For the longest time, the claim that someone is a “Self-Hating Jew” has given vent to a lot of attacks on comedians, filmmakers, writers, etc. It often comes up when something is said by this or that Jew which isn’t, as the saying goes, “good for the Jews.” And it is often used against people who are radical critics of Israel. Instead of calling people who claim that this or that person is a self-hating Jew a name, I just want to point out that, although many people may deplore it, it comes from a place of concern. And that concern 1) emerges out of centuries of oppression and anti-Semitism against Jews (which culminates in the Holocaust) and 2) with the sense that Jews have of themselves as a people which, in spite of all the negativity against them, are proud of their Jewishness.
It would be amiss to think that Jews alone have such a concept and make such accusations. For instance, the African-American community also has a notion of selling out one’s relation to “blackness.” A person who leaves it behind is described and defined, most recently, by the MSNBC host, Toure and Eric Dyson, an sociology professor at Georgetown University Michael Eric Dyson in Who’s Afraid of Post-Blackness: What It Means to be Black Now. (To be sure there are countless books on this topic.) By mentioning this, I don’t wish to excuse the act of accusing this or that person of being a Self-Hating Jew so much as to show its relation to suffering, history, and ethnicity.
In Sander Gilman’s book, the Jews who he includes under the title of (possible) Self-Hating Jews include figures such as Karl Marx, Ludwig Borne, and Heinrich Heine who had a (or some) negative attitude toward their Jewishness (or Jewishness in General) and saw it as a barrier to their assimilation or to progress. However, most recently Paul Reitter has written a book entitled On the Origins of Jewish Self-Hatred which traces the origin and genesis of the concept of Jewish Self-Hatred. He argues that it didn’t begin after the Enlightenment so much as after WWI. Reitter argues that Anton Kuh and Theodor Lessing popularized the term but did so as to actually work through Jewish self-loathing. However, though this book changes the perspective we may have on the meaning of Jewish Self-Hatred, it also creates a whole new problem for understanding the meaning of the term as used by Sander Gilman and others. I suggest looking Amos Bitzan’s exceptional review of the book, which explains this problem in more detail.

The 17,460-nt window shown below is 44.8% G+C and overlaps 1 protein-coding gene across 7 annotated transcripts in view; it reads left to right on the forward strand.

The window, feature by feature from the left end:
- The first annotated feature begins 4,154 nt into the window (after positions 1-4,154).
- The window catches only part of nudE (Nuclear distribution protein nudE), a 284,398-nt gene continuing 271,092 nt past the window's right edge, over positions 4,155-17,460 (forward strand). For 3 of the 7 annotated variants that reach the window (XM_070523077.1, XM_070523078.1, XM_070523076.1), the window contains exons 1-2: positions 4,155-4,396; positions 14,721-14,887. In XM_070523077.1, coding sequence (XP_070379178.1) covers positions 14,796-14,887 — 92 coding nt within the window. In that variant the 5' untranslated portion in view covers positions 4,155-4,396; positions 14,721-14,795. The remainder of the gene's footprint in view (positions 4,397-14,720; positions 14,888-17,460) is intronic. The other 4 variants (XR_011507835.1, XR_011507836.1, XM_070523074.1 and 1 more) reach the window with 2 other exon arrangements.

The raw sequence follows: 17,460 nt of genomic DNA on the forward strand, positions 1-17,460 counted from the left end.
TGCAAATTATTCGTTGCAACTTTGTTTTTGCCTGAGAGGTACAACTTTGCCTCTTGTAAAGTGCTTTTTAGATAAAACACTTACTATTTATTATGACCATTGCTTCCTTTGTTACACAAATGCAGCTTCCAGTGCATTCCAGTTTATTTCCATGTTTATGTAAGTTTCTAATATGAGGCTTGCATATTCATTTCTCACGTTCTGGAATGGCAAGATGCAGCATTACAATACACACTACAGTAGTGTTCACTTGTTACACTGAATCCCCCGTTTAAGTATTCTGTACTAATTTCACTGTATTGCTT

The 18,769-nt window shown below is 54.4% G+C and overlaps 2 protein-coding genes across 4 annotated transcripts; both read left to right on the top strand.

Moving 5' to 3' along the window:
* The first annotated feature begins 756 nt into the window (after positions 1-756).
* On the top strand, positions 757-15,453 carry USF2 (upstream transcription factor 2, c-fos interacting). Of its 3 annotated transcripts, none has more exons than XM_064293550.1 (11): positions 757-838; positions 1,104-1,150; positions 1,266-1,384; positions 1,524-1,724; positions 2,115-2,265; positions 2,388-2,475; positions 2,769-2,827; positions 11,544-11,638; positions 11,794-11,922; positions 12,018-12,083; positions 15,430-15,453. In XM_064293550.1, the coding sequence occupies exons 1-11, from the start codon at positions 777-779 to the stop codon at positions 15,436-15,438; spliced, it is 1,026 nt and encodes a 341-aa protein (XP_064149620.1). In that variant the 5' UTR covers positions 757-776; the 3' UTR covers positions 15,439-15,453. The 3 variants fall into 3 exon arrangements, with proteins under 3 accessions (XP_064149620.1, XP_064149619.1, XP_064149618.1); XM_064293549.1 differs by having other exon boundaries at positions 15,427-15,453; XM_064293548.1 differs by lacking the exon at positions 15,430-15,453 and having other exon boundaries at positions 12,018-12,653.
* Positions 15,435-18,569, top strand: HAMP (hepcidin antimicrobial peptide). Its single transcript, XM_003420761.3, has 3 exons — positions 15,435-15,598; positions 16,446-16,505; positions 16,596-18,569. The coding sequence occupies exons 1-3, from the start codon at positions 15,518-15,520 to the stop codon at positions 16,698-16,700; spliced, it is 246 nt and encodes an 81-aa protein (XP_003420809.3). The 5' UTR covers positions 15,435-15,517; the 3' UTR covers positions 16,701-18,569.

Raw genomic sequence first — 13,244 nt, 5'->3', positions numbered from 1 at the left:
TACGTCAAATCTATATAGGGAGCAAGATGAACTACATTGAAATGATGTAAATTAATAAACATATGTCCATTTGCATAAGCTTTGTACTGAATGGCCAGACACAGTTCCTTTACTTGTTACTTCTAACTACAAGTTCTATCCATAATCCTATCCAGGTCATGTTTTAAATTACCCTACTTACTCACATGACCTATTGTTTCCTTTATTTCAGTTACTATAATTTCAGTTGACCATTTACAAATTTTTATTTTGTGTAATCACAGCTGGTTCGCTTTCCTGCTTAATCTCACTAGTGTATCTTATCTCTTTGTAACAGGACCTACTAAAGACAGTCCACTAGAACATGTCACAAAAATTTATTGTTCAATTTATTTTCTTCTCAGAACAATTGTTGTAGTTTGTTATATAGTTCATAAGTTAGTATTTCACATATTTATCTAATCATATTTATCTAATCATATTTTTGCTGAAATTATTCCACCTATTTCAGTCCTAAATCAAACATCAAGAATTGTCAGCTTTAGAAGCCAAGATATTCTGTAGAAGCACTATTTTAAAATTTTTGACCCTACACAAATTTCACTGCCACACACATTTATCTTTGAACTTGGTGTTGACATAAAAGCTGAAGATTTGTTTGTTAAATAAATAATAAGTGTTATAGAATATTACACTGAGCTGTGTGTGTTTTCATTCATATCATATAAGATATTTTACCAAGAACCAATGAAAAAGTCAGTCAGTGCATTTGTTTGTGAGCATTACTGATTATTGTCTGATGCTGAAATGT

Reitter and Gilman’s take on Jewish Self-Hatred can help us to better understand what is at stake in understanding Sarah Silverman’s edginess with respect to the claim that she might be a self-hating Jew. I began and ended my last note on Sarah Silverman’s Jewishness with a discussion of the Jewish “trait” as it relates to what Sander Gilman and others have called “Jewish Self-Hatred.” The point I was trying to make is that Silverman is playing with the notion. And this makes her work, as it pertains to Jews, edgy. I am certainly not accusing her of being a self-hating Jew. Rather, I’m pointing out how she evokes herself as a possible target of such an accusation while, at the same time, allaying such suspicions. Let’s call this moving back and forth from target to non-target her comic strategy. And her act of employing it may work to diffuse or expose this complex phenomenon.
We see this in the chapter entitled “Jew,” from her quasi-autobiography, The Bedwetter. As I noted in the last entry on this topic, Silverman begins the chapter by acting ‘as if’ (hence the irony) the editor’s call to have her write on her Jewishness was an embarrassment. She then goes on to note how she doesn’t even “look” Jewish. Here, she plays on the trait. However, later in the chapter, she confesses that she cannot not think of herself as Jew; her traits betray her Jewishness: